The Mercury News
If a recall succeeds, lieutenant governor should step in
The move to recall Gov. Gavin Newsom has Democratic politicos scrambling to revamp recall laws in various ways, but all miss the obvious answer.
Rather than urge the Legislature to erect more barriers, which seems counterintuitive for a Democrat supermajority vested in expanding voter access, we need make only one change to California’s election law: Automatically require the lieutenant governor to fill the remainder of the term.
Under the law today, we elect a lieutenant governor, who runs separately on the ballot (as in 17 other states) to serve in case the governor is unable to fulfill his or her duties. Eleni Kounalakis was elected in 2018 for just this situation. Being recalled clearly creates an inability for the governor to serve and should trigger the state’s constitutional provision on lieutenant governor ascension.
The parties have split the two offices in several California elections. During Jerry Brown’s second term from 1979-83, for instance, Republican Mike Curb was lieutenant governor. Californians split the ticket again in Arnold Schwarzenegger’s second term, electing Democrat John Garamendi.
Democratic consultant and former Gray Davis adviser Garry South suggests requiring more signatures to qualify a recall for the ballot, toughening allowable reasons for being recalled, establishing distributive partisan signature requirements, and increasing filing requirement signature totals. These proposals certainly would curtail gubernatorial recalls. But all seem guaranteed to perpetuate political party power and undercut the voters’ ability to effect needed change, as envisioned during the progressive movement when the recall provision was enacted.
The Legislature should reject changes to election law that create barriers to voter redress of ineffective or criminal action by state officials. The law should be changed to require the lieutenant governor to serve if a recall is successful. That would stop gubernatorial recall abuse and focus both political parties on winning general elections. It also would avoid much of the $215 million in costs for this exercise in democracy.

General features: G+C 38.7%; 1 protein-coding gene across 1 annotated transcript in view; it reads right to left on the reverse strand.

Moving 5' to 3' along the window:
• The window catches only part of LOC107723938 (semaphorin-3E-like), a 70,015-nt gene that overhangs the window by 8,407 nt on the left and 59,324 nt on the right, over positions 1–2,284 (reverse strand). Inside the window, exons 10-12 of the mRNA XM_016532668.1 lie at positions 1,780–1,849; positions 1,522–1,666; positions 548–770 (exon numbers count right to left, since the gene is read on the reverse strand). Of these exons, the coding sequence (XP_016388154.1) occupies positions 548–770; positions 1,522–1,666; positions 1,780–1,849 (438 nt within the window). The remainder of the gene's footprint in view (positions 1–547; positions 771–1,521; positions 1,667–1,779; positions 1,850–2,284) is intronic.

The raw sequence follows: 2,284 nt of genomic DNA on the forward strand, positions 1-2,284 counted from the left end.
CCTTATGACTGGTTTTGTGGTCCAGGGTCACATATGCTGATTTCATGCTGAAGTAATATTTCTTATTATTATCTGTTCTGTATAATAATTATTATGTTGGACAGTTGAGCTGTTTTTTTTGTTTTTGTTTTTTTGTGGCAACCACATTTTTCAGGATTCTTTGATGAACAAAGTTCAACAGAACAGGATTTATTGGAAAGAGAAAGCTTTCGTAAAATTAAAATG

Because not enough time remains between now and the Sept. 14 recall election to effect a change, voters can exercise their will on this proposal in the short term by writing in Eleni Kounalakis, the lieutenant governor.
Elections Code Section 11322 requires a write-in space on the recall ballot. The law requires the secretary of state to have a certified list of write-in candidates. Anyone not on that list is rejected when votes are tallied. Potential write-ins have until Aug. 31 to secure a spot on the list, which is only available to the public online at the secretary of state’s website starting Sept. 3. Lt. Gov. Kounalakis should be seeking a spot on that list.
Not surprisingly, this option is being ignored by both parties. Recall proponents no doubt fear further ballot dilution and a legitimate Democratic alternative if the recall succeeds. Recall opponents, wary of repeating the 2003 campaign messaging confusion when Lt. Gov. Cruz Bustamante ran as a replacement in case Gray Davis was recalled, also are silent.
Voters can step into this vacuum by urging Kounalakis to stand as a write-in and then writing her name in on the ballot’s second question.
There are a multitude of reasons to retain or recall Newsom. Voters must decide for themselves whether governing decisions (the Employment Development Department breakdown, public health responses to COVID-19 or budget priorities with $76 billion in surplus revenue) or managing events beyond anyone’s control (response to forest fires and a crippling drought coupled to a lack of water storage) warrant a yes or no vote on the recall.
For those voting not to recall Newsom, it’s still best to write in Eleni Kounalakis. They can express a preference for commonsense reform to the recall by doing so. Otherwise, the ballot looks like a multi-candidate GOP primary election in which the winner has significantly less than a majority of votes.